On the surface, the JCT 2005 extensions of time clauses appear unchanged, but a closer look at the new wording suggests they could prove quite tricky
I held a workshop for contractors recently during which I asked them which of the clauses in JCT2005 they wanted me to talk about. The immediate response was "extensions of time". So how has that clause changed? Well, first of all the name has changed and we should now refer to "adjustment of completion date". This is technically more accurate.
The "adjustment" clauses in the intermediate and minor works forms are largely unchanged, except for the relevant events in the intermediate building contract. There are some changes in the standard and design-and-build versions, though. First, the relevant events. Some old faithfuls have gone - late instructions, works instructed by the employer direct, materials supplied by the employer, changes in access to the site and compliance or non-compliance with health and safety clause 6A.1. These are all matters of employer's risk and it is intended that the sweep up clause - "any impediment, prevention or default … by the employer or any of the employer's persons" should be used instead.
There is one further omission, clause 25.4.10 in JCT1998 - the unavailability of labour or materials. This clause was almost always deleted, so the omission may not make much difference. There were circumstances, though, most recently during the steel shortage, where it could still be appropriate. The clause related only to the unavailability of labour or materials that the contractor could not have foreseen at the base date. It was not a question of awarding the contractor an extension of time for its inefficiencies in organising the works but rather to deal with some unexpected problem, such as the collapse of an overseas supplier.
There are more subtle changes in the wording, and parts of the clause are really a lawyer's playground. JCT has kept the wording largely unchanged but sometimes it has made minor changes and the question is, do these make a difference? For instance, the contractor is to give notice of a relevant event and estimate "the expected delay in the completion of the works". The 1998 wording went on to say, "whether or not concurrently with delay resulting from any other relevant event". By leaving out the reference to concurrency, does the contractor no longer need to give a notice of delay if it believes it is concurrent with other delay? Language is a fascinating thing; although that wording has been left out, the contractor's obligation is still to provide an estimate of the delay in relation to any relevant event, regardless of whether they are concurrent with other events. Taking the words out should not make any difference to the obligation.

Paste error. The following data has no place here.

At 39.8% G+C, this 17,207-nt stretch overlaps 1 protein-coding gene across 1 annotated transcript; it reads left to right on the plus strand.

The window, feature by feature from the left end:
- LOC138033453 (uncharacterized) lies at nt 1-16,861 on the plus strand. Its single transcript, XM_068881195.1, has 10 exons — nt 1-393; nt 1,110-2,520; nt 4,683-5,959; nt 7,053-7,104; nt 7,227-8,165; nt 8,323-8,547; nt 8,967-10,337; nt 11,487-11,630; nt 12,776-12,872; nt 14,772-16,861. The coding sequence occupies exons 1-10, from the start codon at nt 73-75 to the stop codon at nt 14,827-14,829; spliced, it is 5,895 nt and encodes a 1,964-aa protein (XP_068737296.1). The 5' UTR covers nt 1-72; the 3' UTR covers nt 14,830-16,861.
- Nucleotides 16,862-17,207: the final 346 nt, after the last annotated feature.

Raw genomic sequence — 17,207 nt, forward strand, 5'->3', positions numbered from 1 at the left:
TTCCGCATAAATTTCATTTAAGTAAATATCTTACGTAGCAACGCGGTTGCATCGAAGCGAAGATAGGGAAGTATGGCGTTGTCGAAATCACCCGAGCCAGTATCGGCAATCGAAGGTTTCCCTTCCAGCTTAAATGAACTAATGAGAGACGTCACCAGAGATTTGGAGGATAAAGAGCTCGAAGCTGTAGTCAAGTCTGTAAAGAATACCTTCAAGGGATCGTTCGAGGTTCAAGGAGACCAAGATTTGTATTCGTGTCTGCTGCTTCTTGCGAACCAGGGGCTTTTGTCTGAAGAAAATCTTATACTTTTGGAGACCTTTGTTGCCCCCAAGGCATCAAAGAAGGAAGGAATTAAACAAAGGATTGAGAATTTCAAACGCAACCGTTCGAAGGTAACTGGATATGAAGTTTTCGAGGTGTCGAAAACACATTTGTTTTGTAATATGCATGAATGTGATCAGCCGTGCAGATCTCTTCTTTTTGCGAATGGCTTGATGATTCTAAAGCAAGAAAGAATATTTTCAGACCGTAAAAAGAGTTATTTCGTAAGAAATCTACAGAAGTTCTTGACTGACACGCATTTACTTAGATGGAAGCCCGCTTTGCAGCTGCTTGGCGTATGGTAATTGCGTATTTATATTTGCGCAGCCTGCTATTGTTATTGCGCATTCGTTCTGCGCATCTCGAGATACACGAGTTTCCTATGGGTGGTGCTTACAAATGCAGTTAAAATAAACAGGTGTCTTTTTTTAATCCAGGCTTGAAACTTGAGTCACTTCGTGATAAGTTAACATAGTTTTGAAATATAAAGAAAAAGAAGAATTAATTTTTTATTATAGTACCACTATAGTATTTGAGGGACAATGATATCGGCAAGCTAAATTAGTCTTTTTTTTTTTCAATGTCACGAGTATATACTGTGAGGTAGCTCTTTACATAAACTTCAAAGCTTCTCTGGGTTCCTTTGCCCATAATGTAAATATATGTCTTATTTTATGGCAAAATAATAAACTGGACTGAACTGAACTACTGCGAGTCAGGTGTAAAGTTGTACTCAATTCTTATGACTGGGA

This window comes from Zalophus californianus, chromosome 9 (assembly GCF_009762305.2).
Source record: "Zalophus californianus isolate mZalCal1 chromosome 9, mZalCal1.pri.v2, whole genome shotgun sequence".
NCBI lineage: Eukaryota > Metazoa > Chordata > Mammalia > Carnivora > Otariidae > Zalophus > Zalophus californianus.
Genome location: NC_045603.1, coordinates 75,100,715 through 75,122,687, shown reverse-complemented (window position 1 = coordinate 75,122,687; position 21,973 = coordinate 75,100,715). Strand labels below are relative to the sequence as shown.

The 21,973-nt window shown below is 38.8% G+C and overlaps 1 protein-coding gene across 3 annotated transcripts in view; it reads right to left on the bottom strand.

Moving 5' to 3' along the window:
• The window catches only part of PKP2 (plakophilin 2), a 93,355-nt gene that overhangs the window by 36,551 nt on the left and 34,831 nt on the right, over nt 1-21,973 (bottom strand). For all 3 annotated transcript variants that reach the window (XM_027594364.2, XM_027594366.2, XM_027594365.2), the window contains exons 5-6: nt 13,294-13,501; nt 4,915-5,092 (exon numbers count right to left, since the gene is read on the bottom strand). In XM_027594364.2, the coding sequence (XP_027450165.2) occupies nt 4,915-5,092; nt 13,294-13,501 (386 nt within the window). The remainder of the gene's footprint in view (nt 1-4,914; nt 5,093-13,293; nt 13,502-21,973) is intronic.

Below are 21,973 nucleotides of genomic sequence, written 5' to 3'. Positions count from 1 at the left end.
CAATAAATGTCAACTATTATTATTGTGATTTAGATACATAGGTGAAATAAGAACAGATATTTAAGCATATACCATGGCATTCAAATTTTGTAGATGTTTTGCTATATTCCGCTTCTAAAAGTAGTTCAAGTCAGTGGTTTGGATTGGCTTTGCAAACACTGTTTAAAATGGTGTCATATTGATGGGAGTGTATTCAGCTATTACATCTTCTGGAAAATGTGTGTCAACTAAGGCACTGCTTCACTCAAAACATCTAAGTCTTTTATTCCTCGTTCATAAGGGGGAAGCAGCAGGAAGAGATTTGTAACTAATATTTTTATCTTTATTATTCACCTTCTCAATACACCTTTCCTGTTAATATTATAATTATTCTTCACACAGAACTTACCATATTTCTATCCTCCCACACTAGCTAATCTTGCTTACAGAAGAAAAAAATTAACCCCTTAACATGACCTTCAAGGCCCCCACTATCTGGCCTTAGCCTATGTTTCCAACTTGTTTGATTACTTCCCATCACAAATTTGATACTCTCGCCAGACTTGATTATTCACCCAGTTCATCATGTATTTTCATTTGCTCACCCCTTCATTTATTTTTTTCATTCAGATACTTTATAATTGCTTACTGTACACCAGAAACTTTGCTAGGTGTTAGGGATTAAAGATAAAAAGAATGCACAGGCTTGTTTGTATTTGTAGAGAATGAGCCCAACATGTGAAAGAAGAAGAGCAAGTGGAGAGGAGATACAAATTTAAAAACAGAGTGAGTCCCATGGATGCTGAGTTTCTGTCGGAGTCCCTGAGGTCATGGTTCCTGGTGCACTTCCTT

There is a more significant change in wording in relation to the "particulars" that the contractor is to provide, setting out the effects of the delay. Previously the architect or employer (depending on which form was being used) did not need to respond by fixing a new completion date if the particulars were not "sufficient". That wording has now been omitted, which seems to mean that the architect, contract administrator or employer must fix a later date even on insufficient information. It is still in a contractor's interest to give detailed information, however. The architect, contract administrator or employer only needs to fix a later date which it estimates to be fair and reasonable, and that will be based on the information received.
There is also a reference to the architect, contract administrator or employer providing its decision in 12 weeks of receiving the "required particulars". Does this mean whatever particulars the contractor has managed to put together, or particulars that are sufficient for the architect, contract administrator or employer to make a proper decision?
Another change in the wording is that where there are fewer than 12 weeks between the particulars being received and the completion date, the architect, contract administrator or employer need only "endeavour" to provide its decision on extensions prior to the completion date. Previously the obligation was to make a decision "if reasonably practicable", which is a heavier obligation.
So although the wording looks rather familiar, it is not safe to assume that the effect of the new JCT2005 wording is the same as JCT1998.
Gillian Birkby is a partner in Fladgate Fielder. You can email her at firstname.lastname@example.org